The second overall preference was natural regeneration and reforestation, according to Vicente and Cristina. However, “they did not understand the difference between natural regeneration versus active regeneration”, and so this misunderstanding was apparent, yet difficult to maneuver during data analysis. Vicente mentioned the linguistic barrier; “the slang terms in the Panamanian language don’t necessarily match with the literature review terms used in ecological papers and studies”; he accentuated that this contributed to misunderstandings, such as the confusion between active reforestation versus passive reforestation. Thus, this could explain why natural regeneration and reforestation were both grouped together and second in overall preference.


Cristina confirms the existence of these comprehensive barriers: firstly, “there hasn’t been lots of research on the farmer’s perception of the land” which likely explains the reason how they “didn’t understand natural regeneration as a reforestation strategy”, or “as a way to increase the benefit from the land”. She adds, “One of the main things that we have to do to make sure that we find a way of understanding each other and see how we can work with the farmers to find a common understanding on natural regeneration and learn from them”.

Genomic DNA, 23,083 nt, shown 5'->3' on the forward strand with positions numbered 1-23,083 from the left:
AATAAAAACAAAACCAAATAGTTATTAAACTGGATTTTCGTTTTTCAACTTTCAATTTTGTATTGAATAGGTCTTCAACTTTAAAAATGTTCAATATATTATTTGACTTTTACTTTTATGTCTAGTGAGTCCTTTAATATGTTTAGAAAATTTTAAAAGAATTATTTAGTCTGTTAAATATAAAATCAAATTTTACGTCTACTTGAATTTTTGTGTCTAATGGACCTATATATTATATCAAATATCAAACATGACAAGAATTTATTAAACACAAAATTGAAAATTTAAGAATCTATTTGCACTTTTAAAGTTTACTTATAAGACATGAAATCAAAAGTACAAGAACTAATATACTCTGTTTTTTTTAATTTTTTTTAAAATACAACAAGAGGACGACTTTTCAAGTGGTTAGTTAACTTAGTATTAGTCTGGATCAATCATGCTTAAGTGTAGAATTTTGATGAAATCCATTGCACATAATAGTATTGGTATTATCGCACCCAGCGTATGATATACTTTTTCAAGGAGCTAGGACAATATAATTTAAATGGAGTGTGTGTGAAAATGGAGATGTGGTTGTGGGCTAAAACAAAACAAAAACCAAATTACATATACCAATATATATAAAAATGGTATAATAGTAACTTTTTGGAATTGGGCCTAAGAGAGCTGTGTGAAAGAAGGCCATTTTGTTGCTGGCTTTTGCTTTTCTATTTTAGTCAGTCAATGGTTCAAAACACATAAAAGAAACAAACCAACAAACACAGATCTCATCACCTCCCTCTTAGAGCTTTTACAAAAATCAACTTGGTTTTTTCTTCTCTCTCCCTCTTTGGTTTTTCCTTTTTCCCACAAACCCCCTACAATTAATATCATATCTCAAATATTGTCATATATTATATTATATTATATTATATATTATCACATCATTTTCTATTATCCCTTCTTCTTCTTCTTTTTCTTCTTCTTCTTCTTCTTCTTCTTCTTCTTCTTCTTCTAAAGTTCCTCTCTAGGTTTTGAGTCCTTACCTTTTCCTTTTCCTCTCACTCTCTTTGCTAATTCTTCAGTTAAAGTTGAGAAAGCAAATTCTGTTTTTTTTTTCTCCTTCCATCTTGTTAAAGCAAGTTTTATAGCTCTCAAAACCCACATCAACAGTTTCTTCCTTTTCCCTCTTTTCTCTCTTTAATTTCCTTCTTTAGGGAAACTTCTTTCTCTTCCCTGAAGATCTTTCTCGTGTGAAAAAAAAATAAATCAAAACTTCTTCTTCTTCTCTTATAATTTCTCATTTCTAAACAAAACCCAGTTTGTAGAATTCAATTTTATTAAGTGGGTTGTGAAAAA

“When you think about a project, you think that you have to do something - you don’t think about letting it grow without doing anything”, Vicente adds. This mentality is what he attributes to a potential reason for the misunderstanding of natural regeneration as an extensive ordeal as opposed to a laissez-faire approach to letting nature take over. “This can be combated with experience and education,” he concludes. “There is a positive reaction in general to most farmers when they feel they are a part of it...when you allow them to think that the land has a place to preserve their heritage”, he adds. He emphasizes the importance of the land as a symbol of heritage and tradition to the local farmers, and he points to catering to this idea as a way to accelerate the desired tweaking of social/cultural norms. Cristina agrees that “getting more into the farmer’s definition of natural regeneration and reforestation” would be best, through “bottom-up studies”. Thus, rather than impersonal projects with a top-to-bottom nature, more personalized reforestation projects that speak and engage with the landowner would likely have greater success in terms of impact.